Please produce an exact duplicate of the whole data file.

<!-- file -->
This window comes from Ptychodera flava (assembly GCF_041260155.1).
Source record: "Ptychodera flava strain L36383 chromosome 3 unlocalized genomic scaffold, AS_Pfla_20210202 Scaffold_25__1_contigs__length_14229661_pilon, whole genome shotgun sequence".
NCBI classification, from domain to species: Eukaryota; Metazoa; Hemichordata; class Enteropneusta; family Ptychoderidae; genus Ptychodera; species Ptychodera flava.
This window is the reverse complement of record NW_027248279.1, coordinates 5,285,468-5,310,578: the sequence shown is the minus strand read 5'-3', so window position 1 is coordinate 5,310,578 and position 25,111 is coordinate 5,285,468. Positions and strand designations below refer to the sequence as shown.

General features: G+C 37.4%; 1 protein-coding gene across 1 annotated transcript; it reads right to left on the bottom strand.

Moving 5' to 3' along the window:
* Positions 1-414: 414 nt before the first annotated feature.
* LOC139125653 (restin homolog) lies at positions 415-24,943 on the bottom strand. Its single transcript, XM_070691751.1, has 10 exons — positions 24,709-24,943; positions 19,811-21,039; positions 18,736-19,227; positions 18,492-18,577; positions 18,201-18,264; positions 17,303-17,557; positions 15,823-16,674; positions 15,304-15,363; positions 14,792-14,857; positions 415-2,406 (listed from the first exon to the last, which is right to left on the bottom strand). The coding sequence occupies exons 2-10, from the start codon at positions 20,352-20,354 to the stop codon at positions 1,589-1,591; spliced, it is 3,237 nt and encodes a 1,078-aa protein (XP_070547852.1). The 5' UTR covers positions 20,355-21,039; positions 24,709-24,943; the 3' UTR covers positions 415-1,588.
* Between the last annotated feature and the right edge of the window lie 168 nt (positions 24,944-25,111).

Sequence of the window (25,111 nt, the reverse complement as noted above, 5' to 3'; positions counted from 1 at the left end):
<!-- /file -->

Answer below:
This window comes from Ptychodera flava (assembly GCF_041260155.1).
Source record: "Ptychodera flava strain L36383 chromosome 3 unlocalized genomic scaffold, AS_Pfla_20210202 Scaffold_25__1_contigs__length_14229661_pilon, whole genome shotgun sequence".
NCBI classification, from domain to species: Eukaryota; Metazoa; Hemichordata; class Enteropneusta; family Ptychoderidae; genus Ptychodera; species Ptychodera flava.
This window is the reverse complement of record NW_027248279.1, coordinates 5,285,468-5,310,578: the sequence shown is the minus strand read 5'-3', so window position 1 is coordinate 5,310,578 and position 25,111 is coordinate 5,285,468. Positions and strand designations below refer to the sequence as shown.

General features: G+C 37.4%; 1 protein-coding gene across 1 annotated transcript; it reads right to left on the bottom strand.

Moving 5' to 3' along the window:
* Positions 1-414: 414 nt before the first annotated feature.
* LOC139125653 (restin homolog) lies at positions 415-24,943 on the bottom strand. Its single transcript, XM_070691751.1, has 10 exons — positions 24,709-24,943; positions 19,811-21,039; positions 18,736-19,227; positions 18,492-18,577; positions 18,201-18,264; positions 17,303-17,557; positions 15,823-16,674; positions 15,304-15,363; positions 14,792-14,857; positions 415-2,406 (listed from the first exon to the last, which is right to left on the bottom strand). The coding sequence occupies exons 2-10, from the start codon at positions 20,352-20,354 to the stop codon at positions 1,589-1,591; spliced, it is 3,237 nt and encodes a 1,078-aa protein (XP_070547852.1). The 5' UTR covers positions 20,355-21,039; positions 24,709-24,943; the 3' UTR covers positions 415-1,588.
* Between the last annotated feature and the right edge of the window lie 168 nt (positions 24,944-25,111).

Sequence of the window (25,111 nt, the reverse complement as noted above, 5' to 3'; positions counted from 1 at the left end):